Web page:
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  • $\begingroup$ Wait, so the light doesn't "slow down" when the escape velocity is near the speed of light? How does that make sense? Light has mass. $\endgroup$ – overlord Nov 11 '19 at 15:26
  • $\begingroup$ @overlord-ReinstateMonica if you shine a light onto your object, the light will gain energy as it gets closer, and lose it as it gets further. For any normal object, these two would cancel out perfectly. For a black hole, frame-dragging actually allows you to sap angular momentum from the black hole with photons leaving with more energy than when they arrived, $\endgroup$ – John Dvorak Nov 11 '19 at 15:30
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    $\begingroup$ @overlord-ReinstateMonica Photons are massless particles. As they try to leave a black hole they lose energy due to red shifting. $\endgroup$ – SurpriseDog Nov 11 '19 at 15:31
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    $\begingroup$ @SurprisedDog: I’m talking locally. The speed of light is the speed of light. The amount of time I see light taking to get from A to B is subject to the whims of good old GR. $\endgroup$ – Joe Bloggs Nov 11 '19 at 15:35
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    $\begingroup$ Consider: You have a 97% black hole. Light coming in is blue shifted into hard x-ray. X-rays don't reflect well. Instead they heat the surface to a nice red glow, which gets shifted to microwave on the way out. So, yes, it gets darker as it gets heavier. $\endgroup$ – Sherwood Botsford Nov 11 '19 at 16:13
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First i want to make something clear. Basically EVERYTHING produces gravitational lensing, as everything interacts gravitationally with everything. Even light.
Only problem is, most masses are to small to have an measurable effect, so only bigger and more massiv objects are interesting.

Now, there are objects massive and dense enough, that they visibly bend the light. Neutron stars are leftovers of dead stars. The Name already says it, but they are so dense, that the electrons are pushed into the core of the atom and into every proton, they they turn into neutrons. So what every element you had before, now you have that much of theoretical neutron matter.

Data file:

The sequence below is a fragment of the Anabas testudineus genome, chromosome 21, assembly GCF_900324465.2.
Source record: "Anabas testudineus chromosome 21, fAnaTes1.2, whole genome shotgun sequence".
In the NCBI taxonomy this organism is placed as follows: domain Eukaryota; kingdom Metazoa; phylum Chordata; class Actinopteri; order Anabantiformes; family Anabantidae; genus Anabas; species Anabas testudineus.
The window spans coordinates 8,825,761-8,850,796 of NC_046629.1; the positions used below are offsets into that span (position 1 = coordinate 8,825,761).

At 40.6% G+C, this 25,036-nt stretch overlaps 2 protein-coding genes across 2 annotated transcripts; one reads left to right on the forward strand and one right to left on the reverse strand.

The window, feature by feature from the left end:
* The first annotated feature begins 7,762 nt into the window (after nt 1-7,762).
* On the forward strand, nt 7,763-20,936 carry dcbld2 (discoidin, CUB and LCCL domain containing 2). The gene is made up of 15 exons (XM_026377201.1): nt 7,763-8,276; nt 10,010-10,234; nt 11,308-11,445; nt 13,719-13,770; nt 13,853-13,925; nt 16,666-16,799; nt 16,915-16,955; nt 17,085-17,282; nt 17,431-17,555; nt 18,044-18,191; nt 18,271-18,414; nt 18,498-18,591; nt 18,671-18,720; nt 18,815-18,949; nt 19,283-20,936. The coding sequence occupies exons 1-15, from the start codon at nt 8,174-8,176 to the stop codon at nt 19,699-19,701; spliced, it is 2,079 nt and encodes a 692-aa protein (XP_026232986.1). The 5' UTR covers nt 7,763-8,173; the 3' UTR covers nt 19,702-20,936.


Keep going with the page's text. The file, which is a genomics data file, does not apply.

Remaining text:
Secondly, light always travels at the speed of light. You cannot reduce the speed of light, but a lightwave can loose energy by extending its wavelength. Basically, if light looses energy, it gets red. That`s why it is called redshifting. So when light tries to escape from an dense object, it will not get dimmer and dimmer (as the amount of photons will stay the same) but it will get red and more red, until it is no longer visible to the human eye and then even further.

Since for now we are only able to reliable detect electromagnetic waves, only the neutron star would be directly observable. A black hole is just black and can only be detected by its effect on its surrounding.

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  • $\begingroup$ The speed of light is always c locally, but this question was written from the point of view of a distant observer who will see light taking a long time to climb out of the gravity well: physics.stackexchange.com/questions/77227/… $\endgroup$ – SurpriseDog Nov 11 '19 at 15:53
  • $\begingroup$ @SurprisedDog Sorry, i know you are right, but that does not matter for the answer, or does it? The effect stays the same from the outside view. $\endgroup$ – PSquall Nov 11 '19 at 16:07
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Nope. Sorry.

The problem is, by the time you start getting significant gravitational effects you have already gotten to well beyond what matter can support. This is one lesson of the Chandrashekhar limit. If an object is large enough to gravitationally crush its own matter enough to produce significant red-shift, then it is strong enough to disappear behind its horizon.

Think of it another way: The nature of the forces that hold particles apart (photons, atoms, nuclei, electrons, protons, neutorns, quarks, etc.) are all speed-of-light based. So if something starts turning that back on itself, it will do it for all of the forces involved. The electromagnetic force, the weak nuclear force, the strong nuclear force, all get curved back on themselves when gravity gets that insistent. So the forces that previously held those particles apart start to fail to do so at exactly the place that light does.

So strong red-shift for light means strong crushing means collapse.

Nope. No almost black holes.